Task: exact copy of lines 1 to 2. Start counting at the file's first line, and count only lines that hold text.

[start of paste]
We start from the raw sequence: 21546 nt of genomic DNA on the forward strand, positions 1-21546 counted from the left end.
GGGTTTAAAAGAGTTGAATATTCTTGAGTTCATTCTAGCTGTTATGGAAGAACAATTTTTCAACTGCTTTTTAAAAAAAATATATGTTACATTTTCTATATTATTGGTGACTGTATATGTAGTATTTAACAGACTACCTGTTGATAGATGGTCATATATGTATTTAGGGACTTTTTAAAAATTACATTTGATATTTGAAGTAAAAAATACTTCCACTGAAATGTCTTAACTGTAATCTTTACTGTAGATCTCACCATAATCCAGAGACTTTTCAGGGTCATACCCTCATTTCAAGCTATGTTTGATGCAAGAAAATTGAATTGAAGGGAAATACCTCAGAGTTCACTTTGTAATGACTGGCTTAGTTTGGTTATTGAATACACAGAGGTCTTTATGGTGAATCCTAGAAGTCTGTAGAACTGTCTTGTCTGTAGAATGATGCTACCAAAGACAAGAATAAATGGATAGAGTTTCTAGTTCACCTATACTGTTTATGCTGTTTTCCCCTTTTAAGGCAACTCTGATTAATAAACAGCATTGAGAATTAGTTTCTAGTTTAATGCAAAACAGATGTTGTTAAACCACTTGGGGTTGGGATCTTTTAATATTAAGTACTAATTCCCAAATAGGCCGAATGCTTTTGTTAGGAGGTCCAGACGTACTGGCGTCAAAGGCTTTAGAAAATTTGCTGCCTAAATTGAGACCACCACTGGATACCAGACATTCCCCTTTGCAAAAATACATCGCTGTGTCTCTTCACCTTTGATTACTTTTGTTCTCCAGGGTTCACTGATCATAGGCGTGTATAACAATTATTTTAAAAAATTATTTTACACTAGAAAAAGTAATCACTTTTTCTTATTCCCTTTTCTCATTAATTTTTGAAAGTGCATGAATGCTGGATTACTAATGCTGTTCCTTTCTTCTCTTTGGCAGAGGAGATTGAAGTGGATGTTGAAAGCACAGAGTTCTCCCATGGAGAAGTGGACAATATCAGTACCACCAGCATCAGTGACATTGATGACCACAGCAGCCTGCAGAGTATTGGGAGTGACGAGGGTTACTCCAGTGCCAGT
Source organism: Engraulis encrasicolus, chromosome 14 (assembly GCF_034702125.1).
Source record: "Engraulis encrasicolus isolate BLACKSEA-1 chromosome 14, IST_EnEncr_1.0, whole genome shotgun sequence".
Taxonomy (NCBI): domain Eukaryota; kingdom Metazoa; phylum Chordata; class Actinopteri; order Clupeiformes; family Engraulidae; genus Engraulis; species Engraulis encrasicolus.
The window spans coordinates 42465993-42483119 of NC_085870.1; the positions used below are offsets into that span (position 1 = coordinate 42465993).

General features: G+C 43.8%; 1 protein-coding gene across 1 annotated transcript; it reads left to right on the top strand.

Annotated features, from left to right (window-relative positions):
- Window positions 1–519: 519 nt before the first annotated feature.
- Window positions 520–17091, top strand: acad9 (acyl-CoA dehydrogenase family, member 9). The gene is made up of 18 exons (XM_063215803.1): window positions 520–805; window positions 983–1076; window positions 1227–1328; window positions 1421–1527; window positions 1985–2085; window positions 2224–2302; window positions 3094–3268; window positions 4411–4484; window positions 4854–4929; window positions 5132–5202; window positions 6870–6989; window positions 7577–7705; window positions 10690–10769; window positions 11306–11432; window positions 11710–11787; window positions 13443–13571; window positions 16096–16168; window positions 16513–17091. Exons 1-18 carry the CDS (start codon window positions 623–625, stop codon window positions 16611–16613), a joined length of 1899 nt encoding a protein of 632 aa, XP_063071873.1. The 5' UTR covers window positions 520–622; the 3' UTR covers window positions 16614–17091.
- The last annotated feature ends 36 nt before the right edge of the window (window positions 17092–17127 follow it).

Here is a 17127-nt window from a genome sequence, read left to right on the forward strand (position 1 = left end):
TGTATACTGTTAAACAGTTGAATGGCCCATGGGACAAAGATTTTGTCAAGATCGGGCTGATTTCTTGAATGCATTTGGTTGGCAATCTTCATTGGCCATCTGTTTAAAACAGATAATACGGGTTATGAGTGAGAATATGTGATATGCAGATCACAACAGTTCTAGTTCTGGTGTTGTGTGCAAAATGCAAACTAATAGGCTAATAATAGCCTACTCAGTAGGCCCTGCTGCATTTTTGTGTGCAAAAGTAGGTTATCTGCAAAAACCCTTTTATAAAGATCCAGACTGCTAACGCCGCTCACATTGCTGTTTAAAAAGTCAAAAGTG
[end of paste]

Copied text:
We start from the raw sequence: 21546 nt of genomic DNA on the forward strand, positions 1-21546 counted from the left end.
GGGTTTAAAAGAGTTGAATATTCTTGAGTTCATTCTAGCTGTTATGGAAGAACAATTTTTCAACTGCTTTTTAAAAAAAATATATGTTACATTTTCTATATTATTGGTGACTGTATATGTAGTATTTAACAGACTACCTGTTGATAGATGGTCATATATGTATTTAGGGACTTTTTAAAAATTACATTTGATATTTGAAGTAAAAAATACTTCCACTGAAATGTCTTAACTGTAATCTTTACTGTAGATCTCACCATAATCCAGAGACTTTTCAGGGTCATACCCTCATTTCAAGCTATGTTTGATGCAAGAAAATTGAATTGAAGGGAAATACCTCAGAGTTCACTTTGTAATGACTGGCTTAGTTTGGTTATTGAATACACAGAGGTCTTTATGGTGAATCCTAGAAGTCTGTAGAACTGTCTTGTCTGTAGAATGATGCTACCAAAGACAAGAATAAATGGATAGAGTTTCTAGTTCACCTATACTGTTTATGCTGTTTTCCCCTTTTAAGGCAACTCTGATTAATAAACAGCATTGAGAATTAGTTTCTAGTTTAATGCAAAACAGATGTTGTTAAACCACTTGGGGTTGGGATCTTTTAATATTAAGTACTAATTCCCAAATAGGCCGAATGCTTTTGTTAGGAGGTCCAGACGTACTGGCGTCAAAGGCTTTAGAAAATTTGCTGCCTAAATTGAGACCACCACTGGATACCAGACATTCCCCTTTGCAAAAATACATCGCTGTGTCTCTTCACCTTTGATTACTTTTGTTCTCCAGGGTTCACTGATCATAGGCGTGTATAACAATTATTTTAAAAAATTATTTTACACTAGAAAAAGTAATCACTTTTTCTTATTCCCTTTTCTCATTAATTTTTGAAAGTGCATGAATGCTGGATTACTAATGCTGTTCCTTTCTTCTCTTTGGCAGAGGAGATTGAAGTGGATGTTGAAAGCACAGAGTTCTCCCATGGAGAAGTGGACAATATCAGTACCACCAGCATCAGTGACATTGATGACCACAGCAGCCTGCAGAGTATTGGGAGTGACGAGGGTTACTCCAGTGCCAGT